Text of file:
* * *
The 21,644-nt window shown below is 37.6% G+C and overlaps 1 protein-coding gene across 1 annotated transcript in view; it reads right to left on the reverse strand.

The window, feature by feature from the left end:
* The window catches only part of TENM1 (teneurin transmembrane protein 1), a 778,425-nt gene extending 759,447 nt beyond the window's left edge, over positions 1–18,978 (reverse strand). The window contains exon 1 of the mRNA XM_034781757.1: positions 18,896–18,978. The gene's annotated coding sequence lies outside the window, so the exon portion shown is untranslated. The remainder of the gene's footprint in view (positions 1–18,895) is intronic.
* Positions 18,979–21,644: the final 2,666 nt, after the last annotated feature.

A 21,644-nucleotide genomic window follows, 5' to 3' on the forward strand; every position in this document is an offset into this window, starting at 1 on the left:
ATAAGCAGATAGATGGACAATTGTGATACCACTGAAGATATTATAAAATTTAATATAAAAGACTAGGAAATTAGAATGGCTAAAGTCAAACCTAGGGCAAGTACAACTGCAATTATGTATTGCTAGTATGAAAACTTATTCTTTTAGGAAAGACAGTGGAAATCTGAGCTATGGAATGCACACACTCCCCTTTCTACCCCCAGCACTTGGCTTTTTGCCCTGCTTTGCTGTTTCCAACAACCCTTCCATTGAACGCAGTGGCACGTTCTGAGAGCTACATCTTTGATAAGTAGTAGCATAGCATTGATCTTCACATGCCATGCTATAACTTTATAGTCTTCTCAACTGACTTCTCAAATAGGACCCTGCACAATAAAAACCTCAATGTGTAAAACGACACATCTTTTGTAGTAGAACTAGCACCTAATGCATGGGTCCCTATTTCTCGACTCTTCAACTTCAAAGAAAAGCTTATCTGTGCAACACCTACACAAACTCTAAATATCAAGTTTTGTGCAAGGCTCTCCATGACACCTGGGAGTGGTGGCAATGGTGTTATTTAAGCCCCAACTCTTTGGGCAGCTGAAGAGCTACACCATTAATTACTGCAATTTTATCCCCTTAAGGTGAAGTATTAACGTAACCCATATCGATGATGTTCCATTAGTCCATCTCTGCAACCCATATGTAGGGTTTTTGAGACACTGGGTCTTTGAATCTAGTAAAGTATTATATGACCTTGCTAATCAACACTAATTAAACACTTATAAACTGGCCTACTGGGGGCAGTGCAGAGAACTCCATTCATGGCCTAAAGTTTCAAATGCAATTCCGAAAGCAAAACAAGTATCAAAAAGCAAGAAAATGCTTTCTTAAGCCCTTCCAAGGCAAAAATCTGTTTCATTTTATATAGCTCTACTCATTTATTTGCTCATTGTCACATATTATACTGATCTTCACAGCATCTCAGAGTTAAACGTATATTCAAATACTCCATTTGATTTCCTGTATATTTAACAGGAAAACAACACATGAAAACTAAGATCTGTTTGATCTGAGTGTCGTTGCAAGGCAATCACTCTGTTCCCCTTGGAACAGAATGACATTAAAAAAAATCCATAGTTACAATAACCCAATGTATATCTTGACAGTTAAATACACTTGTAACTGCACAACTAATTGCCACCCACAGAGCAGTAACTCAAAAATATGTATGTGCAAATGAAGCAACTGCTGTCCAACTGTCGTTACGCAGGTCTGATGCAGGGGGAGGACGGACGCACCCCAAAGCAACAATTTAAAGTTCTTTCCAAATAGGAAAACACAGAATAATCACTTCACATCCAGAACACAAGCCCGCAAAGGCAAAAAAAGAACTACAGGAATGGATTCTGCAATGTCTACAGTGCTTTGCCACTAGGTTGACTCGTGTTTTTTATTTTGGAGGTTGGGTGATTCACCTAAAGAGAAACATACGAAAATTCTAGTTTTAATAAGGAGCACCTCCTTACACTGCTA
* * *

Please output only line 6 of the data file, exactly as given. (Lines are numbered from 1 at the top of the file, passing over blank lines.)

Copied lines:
ATAAGCAGATAGATGGACAATTGTGATACCACTGAAGATATTATAAAATTTAATATAAAAGACTAGGAAATTAGAATGGCTAAAGTCAAACCTAGGGCAAGTACAACTGCAATTATGTATTGCTAGTATGAAAACTTATTCTTTTAGGAAAGACAGTGGAAATCTGAGCTATGGAATGCACACACTCCCCTTTCTACCCCCAGCACTTGGCTTTTTGCCCTGCTTTGCTGTTTCCAACAACCCTTCCATTGAACGCAGTGGCACGTTCTGAGAGCTACATCTTTGATAAGTAGTAGCATAGCATTGATCTTCACATGCCATGCTATAACTTTATAGTCTTCTCAACTGACTTCTCAAATAGGACCCTGCACAATAAAAACCTCAATGTGTAAAACGACACATCTTTTGTAGTAGAACTAGCACCTAATGCATGGGTCCCTATTTCTCGACTCTTCAACTTCAAAGAAAAGCTTATCTGTGCAACACCTACACAAACTCTAAATATCAAGTTTTGTGCAAGGCTCTCCATGACACCTGGGAGTGGTGGCAATGGTGTTATTTAAGCCCCAACTCTTTGGGCAGCTGAAGAGCTACACCATTAATTACTGCAATTTTATCCCCTTAAGGTGAAGTATTAACGTAACCCATATCGATGATGTTCCATTAGTCCATCTCTGCAACCCATATGTAGGGTTTTTGAGACACTGGGTCTTTGAATCTAGTAAAGTATTATATGACCTTGCTAATCAACACTAATTAAACACTTATAAACTGGCCTACTGGGGGCAGTGCAGAGAACTCCATTCATGGCCTAAAGTTTCAAATGCAATTCCGAAAGCAAAACAAGTATCAAAAAGCAAGAAAATGCTTTCTTAAGCCCTTCCAAGGCAAAAATCTGTTTCATTTTATATAGCTCTACTCATTTATTTGCTCATTGTCACATATTATACTGATCTTCACAGCATCTCAGAGTTAAACGTATATTCAAATACTCCATTTGATTTCCTGTATATTTAACAGGAAAACAACACATGAAAACTAAGATCTGTTTGATCTGAGTGTCGTTGCAAGGCAATCACTCTGTTCCCCTTGGAACAGAATGACATTAAAAAAAATCCATAGTTACAATAACCCAATGTATATCTTGACAGTTAAATACACTTGTAACTGCACAACTAATTGCCACCCACAGAGCAGTAACTCAAAAATATGTATGTGCAAATGAAGCAACTGCTGTCCAACTGTCGTTACGCAGGTCTGATGCAGGGGGAGGACGGACGCACCCCAAAGCAACAATTTAAAGTTCTTTCCAAATAGGAAAACACAGAATAATCACTTCACATCCAGAACACAAGCCCGCAAAGGCAAAAAAAGAACTACAGGAATGGATTCTGCAATGTCTACAGTGCTTTGCCACTAGGTTGACTCGTGTTTTTTATTTTGGAGGTTGGGTGATTCACCTAAAGAGAAACATACGAAAATTCTAGTTTTAATAAGGAGCACCTCCTTACACTGCTA